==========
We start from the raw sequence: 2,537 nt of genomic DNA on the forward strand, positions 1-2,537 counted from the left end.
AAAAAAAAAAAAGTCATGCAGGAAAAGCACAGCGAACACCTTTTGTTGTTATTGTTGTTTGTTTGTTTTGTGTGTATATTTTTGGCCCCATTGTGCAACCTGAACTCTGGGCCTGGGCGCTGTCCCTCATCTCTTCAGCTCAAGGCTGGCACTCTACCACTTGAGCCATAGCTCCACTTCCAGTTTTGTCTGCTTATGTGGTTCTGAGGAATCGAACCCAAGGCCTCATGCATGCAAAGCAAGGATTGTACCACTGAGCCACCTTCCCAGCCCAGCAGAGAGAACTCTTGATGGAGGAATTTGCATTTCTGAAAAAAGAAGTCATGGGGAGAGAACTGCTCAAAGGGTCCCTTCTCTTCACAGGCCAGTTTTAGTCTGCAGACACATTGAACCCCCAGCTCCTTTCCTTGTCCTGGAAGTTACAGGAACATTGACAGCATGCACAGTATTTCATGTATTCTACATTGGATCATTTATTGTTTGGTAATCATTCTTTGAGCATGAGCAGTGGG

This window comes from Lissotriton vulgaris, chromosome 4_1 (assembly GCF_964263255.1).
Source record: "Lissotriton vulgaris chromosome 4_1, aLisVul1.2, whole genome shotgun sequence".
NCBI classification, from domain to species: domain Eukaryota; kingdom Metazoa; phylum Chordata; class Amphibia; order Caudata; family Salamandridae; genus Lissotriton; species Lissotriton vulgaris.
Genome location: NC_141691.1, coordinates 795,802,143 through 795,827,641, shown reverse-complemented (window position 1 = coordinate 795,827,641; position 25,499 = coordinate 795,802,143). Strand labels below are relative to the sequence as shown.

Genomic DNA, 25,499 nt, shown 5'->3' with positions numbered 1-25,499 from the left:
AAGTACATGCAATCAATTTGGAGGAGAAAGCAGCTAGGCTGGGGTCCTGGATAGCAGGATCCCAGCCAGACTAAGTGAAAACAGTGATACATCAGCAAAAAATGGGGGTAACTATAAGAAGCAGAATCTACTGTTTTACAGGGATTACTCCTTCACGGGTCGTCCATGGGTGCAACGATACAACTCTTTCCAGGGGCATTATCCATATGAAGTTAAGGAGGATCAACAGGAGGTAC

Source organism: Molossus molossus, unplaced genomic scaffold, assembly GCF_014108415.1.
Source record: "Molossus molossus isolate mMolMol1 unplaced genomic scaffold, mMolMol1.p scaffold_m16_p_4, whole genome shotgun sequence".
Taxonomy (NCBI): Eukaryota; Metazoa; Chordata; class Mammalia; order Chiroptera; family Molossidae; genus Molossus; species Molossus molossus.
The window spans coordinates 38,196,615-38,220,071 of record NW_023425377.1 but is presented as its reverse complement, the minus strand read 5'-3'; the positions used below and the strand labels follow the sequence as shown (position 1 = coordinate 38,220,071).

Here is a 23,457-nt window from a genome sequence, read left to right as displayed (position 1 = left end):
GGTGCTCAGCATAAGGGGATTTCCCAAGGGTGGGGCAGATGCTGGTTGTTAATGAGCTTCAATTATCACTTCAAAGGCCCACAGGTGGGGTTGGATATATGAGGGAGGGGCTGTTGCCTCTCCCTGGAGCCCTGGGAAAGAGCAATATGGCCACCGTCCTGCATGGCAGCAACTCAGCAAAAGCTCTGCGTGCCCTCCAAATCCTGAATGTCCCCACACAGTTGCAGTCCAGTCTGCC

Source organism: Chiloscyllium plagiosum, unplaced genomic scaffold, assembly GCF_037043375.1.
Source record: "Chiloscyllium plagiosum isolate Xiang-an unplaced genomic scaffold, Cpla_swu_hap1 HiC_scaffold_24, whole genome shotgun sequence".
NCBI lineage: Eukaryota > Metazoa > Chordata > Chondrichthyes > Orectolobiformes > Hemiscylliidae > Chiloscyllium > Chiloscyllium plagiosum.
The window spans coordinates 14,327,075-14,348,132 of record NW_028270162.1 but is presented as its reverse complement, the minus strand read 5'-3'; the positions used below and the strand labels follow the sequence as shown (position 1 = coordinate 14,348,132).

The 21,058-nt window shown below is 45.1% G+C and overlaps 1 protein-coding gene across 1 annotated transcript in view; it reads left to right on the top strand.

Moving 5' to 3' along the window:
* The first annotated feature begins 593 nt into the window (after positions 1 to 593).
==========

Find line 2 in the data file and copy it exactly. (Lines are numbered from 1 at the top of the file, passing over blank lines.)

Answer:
AAAAAAAAAAAAGTCATGCAGGAAAAGCACAGCGAACACCTTTTGTTGTTATTGTTGTTTGTTTGTTTTGTGTGTATATTTTTGGCCCCATTGTGCAACCTGAACTCTGGGCCTGGGCGCTGTCCCTCATCTCTTCAGCTCAAGGCTGGCACTCTACCACTTGAGCCATAGCTCCACTTCCAGTTTTGTCTGCTTATGTGGTTCTGAGGAATCGAACCCAAGGCCTCATGCATGCAAAGCAAGGATTGTACCACTGAGCCACCTTCCCAGCCCAGCAGAGAGAACTCTTGATGGAGGAATTTGCATTTCTGAAAAAAGAAGTCATGGGGAGAGAACTGCTCAAAGGGTCCCTTCTCTTCACAGGCCAGTTTTAGTCTGCAGACACATTGAACCCCCAGCTCCTTTCCTTGTCCTGGAAGTTACAGGAACATTGACAGCATGCACAGTATTTCATGTATTCTACATTGGATCATTTATTGTTTGGTAATCATTCTTTGAGCATGAGCAGTGGG